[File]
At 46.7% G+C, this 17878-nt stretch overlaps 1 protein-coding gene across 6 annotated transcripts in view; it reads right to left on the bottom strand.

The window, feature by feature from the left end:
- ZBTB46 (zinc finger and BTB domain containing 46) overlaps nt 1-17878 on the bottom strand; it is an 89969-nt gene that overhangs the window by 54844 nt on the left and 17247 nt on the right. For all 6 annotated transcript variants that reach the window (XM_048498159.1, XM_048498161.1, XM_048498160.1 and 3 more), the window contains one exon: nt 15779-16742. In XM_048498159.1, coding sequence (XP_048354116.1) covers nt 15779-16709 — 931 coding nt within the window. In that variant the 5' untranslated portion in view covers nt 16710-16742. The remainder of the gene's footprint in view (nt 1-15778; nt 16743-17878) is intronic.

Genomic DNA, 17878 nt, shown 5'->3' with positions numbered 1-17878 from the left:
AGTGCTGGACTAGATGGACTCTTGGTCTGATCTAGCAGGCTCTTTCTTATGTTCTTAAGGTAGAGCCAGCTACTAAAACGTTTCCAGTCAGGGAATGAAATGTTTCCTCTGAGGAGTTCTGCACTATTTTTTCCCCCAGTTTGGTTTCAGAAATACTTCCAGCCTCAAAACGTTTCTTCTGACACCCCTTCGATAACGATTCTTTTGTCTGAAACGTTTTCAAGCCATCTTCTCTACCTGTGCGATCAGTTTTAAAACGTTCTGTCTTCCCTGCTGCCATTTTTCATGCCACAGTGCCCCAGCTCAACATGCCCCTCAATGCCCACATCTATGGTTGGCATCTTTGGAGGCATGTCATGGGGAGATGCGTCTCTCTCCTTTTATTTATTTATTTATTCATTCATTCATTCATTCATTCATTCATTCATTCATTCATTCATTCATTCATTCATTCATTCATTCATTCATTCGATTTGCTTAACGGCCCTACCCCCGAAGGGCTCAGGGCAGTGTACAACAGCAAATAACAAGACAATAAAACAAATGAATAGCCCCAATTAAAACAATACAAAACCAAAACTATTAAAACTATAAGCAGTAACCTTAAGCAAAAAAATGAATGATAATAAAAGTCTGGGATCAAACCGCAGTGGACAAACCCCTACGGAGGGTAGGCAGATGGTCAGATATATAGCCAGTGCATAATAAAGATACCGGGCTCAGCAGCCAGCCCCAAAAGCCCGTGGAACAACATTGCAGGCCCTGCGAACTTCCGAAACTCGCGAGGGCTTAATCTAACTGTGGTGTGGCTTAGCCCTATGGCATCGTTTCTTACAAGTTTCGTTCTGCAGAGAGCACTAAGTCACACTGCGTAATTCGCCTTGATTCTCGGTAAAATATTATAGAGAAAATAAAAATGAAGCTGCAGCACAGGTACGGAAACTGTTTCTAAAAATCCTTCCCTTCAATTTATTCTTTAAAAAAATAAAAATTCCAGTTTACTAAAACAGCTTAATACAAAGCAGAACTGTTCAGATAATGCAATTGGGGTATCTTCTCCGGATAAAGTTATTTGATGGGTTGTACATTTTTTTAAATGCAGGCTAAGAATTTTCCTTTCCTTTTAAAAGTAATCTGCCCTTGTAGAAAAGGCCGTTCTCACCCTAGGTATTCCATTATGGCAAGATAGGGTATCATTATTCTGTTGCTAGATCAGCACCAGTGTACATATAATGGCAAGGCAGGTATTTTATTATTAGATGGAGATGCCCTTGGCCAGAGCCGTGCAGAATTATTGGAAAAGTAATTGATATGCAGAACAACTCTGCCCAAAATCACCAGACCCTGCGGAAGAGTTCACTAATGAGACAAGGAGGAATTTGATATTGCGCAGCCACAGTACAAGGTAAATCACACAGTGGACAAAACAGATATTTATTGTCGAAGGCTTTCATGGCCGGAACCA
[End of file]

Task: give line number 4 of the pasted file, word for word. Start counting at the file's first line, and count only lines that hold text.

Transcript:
Genomic DNA, 17878 nt, shown 5'->3' with positions numbered 1-17878 from the left: